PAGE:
For Cortex-A8, Cortex-A9, Cortex-A12, Cortex-A15, and Cortex-A17 please apply the kernel patches provided by Arm.

Kernel patches are available at https://git.kernel.org/pub/scm/linux/kernel/git/arm64/linux.git/log/?h=kpti

Arm Trusted Firmware is available at https://github.com/ARM-software/arm-trusted-firmware/wiki/ARM-Trusted-Firmware-Security-Advisory-TFV-6

Variant 3

For Cortex-A75:

  • Ensure your kernel implements Kernel Page Table Isolation (KPTI), referring to the patches in the branch above. This variant impacts software executing at EL1/EL0 which share a translation regime. KPTI is used to unmap the kernel from a process address space when that process is running. 

Variant 3a

For Cortex-A15, Cortex-A57, and Cortex-A72:

Variant 4

For Cortex-A76:

Mitigation is based on dynamically disabling memory disambiguation via an implementation-defined control register. Implementing this functionality involves updates to Trusted Firmware and Linux. References will be posted when available.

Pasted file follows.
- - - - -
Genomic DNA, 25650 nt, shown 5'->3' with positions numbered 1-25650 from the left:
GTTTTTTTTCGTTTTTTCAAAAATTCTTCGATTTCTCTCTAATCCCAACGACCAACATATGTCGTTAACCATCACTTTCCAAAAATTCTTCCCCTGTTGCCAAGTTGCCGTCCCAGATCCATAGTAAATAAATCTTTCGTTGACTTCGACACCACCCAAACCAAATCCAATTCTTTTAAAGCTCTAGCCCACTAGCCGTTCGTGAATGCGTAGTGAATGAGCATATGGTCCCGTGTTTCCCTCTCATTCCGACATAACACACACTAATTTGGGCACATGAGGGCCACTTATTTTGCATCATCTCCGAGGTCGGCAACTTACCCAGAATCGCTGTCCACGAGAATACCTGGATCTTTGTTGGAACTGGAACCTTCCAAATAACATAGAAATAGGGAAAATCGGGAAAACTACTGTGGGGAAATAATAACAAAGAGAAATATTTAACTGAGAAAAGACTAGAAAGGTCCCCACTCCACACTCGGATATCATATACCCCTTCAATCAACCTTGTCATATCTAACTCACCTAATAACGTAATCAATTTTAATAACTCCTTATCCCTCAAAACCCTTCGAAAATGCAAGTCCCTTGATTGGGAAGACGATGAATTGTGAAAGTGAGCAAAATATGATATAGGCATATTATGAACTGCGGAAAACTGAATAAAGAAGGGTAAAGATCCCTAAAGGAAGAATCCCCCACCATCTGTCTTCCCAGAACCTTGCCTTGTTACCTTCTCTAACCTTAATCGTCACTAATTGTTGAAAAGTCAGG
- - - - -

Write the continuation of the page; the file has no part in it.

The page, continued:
For Cortex-A57, Cortex-A72, Cortex-A73, and Cortex-A75:

Mitigation is based on disabling a hardware feature (memory disambiguation) at boot via an implementation-defined control register.

Arm Trusted Firmware is available at https://github.com/ARM-software/arm-trusted-firmware/wiki/Trusted-Firmware-A-Security-Advisory-TFV-7

For non-Linux operating systems

Variant 2

The mitigation will vary by processor micro-architecture:

For Cortex-A9, Cortex-A12, Cortex-A17, Cortex-R7, and Cortex-R8, invalidate the branch predictor using a BPIALL instruction. See below for mitigation of remaining affected cores.

For Cortex-A8:

  • Invalidate the branch predictor using a BPIALL instruction.

  • Set ACTRL[6] to 1 during early processor initialization.

For Cortex-A15:

  • Set ACTLR[0]==1 from early initialization of the processor.

  • Invalidate the branch predictor by performing an ICIALLU instruction.

For Cortex-A57 and Cortex-A72:

  • Do one of the following:

    • Disable the current stage 1 MMU, execute an ISB, re-enable the MMU and execute an ISB. This must be done in an area of memory where the VA and the IPA (or PA if there is only one stage of translation) are the same.